Making tenure more than a timestamp

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Receiving tenure could be a major milestone in a teacher's career. Unfortunately for PK-12 educators though, states and districts have long abdicated their responsibility, making the prestigious perfunctory. Until 2009, not a single state was seriously considering a teacher's performance when they made their tenure decision.

How times have changed. Today, nine states make student learning the deciding factor in tenure decisions.

A recent study from Marcus Winters explores the impact of using value added measures in tenure decisions. Winters hypothesized several models for deciding tenure, applying a low, medium or high bar for earning it against different combinations of data (multi-year average, recent year data only, or two-year consecutive).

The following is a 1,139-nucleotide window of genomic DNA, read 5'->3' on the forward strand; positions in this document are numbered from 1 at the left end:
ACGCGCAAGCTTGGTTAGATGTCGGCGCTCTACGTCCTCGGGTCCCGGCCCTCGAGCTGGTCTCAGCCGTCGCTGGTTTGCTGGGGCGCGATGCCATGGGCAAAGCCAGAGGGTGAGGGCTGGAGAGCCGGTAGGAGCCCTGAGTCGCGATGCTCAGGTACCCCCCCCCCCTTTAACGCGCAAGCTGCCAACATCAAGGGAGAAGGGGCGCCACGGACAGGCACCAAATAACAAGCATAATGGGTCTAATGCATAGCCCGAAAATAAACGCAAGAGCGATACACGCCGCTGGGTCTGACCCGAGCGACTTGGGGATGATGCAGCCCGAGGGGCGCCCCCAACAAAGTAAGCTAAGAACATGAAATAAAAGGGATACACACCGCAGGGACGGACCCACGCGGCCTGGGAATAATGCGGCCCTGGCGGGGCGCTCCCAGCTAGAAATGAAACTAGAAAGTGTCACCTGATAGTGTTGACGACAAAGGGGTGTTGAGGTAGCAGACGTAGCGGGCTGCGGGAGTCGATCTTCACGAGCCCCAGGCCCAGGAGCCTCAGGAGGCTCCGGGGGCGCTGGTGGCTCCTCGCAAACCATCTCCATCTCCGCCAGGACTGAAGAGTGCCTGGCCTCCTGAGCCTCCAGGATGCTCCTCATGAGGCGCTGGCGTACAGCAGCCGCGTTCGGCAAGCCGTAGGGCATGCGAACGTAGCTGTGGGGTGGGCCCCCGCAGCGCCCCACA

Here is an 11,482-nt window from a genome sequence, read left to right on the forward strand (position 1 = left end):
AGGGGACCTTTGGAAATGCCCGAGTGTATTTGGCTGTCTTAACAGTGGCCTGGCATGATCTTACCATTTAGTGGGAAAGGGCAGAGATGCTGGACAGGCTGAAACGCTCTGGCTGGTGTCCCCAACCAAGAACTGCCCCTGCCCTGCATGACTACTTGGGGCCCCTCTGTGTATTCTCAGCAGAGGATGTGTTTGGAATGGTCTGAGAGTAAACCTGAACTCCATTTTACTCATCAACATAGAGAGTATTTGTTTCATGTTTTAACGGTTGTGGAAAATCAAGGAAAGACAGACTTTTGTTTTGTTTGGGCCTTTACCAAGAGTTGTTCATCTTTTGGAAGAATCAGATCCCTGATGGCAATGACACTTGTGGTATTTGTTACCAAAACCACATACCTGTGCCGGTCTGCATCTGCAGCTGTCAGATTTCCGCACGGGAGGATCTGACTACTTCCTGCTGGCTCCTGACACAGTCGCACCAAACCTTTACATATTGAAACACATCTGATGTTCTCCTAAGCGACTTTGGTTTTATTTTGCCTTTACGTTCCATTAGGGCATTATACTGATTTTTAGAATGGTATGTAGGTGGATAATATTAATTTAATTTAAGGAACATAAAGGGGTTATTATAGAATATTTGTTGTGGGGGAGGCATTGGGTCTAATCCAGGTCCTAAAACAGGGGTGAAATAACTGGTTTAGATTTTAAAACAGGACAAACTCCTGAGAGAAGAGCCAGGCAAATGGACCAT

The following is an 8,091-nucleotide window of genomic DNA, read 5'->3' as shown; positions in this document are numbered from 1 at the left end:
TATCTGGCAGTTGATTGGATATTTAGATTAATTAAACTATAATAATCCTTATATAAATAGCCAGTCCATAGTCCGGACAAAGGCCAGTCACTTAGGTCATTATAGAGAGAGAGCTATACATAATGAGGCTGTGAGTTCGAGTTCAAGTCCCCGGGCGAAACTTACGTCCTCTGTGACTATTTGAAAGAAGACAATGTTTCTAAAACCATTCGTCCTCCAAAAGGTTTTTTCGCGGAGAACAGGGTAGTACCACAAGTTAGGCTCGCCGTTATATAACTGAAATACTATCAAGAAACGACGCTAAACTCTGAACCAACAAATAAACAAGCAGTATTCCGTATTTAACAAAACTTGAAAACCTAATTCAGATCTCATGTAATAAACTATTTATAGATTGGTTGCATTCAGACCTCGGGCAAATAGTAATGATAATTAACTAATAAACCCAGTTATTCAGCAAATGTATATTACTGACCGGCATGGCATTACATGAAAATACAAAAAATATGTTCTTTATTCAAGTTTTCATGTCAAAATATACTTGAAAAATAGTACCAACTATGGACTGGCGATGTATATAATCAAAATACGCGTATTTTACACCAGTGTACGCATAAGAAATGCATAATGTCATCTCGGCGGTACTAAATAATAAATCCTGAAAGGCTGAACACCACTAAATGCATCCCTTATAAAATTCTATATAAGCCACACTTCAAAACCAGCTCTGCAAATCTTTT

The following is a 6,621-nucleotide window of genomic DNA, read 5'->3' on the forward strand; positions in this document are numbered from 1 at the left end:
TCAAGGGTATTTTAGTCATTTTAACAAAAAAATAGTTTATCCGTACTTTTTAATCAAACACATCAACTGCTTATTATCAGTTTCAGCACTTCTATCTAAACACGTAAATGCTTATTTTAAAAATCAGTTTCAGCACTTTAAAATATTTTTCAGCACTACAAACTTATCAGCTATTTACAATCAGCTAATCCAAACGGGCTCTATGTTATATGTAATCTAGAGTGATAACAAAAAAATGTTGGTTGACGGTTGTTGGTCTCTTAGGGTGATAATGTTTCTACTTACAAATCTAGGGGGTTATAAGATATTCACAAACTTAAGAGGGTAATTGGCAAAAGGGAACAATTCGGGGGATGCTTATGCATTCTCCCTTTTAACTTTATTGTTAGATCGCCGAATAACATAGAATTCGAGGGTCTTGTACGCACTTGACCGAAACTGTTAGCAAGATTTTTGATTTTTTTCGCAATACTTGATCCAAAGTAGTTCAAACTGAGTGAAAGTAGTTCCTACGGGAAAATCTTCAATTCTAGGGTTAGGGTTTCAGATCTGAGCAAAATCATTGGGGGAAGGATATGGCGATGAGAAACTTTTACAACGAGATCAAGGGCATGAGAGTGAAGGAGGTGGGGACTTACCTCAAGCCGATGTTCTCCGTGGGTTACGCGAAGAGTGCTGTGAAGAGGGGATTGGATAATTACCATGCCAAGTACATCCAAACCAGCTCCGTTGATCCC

Turns out that any of these configurations would have pointed a district in the right direction overall. But they also produced quite a bit of variance in the numbers of teachers who were denied tenure. Interestingly, the model relying on two consecutive years of data proved more forgiving -- that is, giving more teachers tenure -- than the one that was based on an average of several years of data.

Winters sums up the balance: "If student achievement is our most pressing concern, we need to consider the possible consequences of VAM-based policies on whole districts, even as we acknowledge the potential for error in individual cases."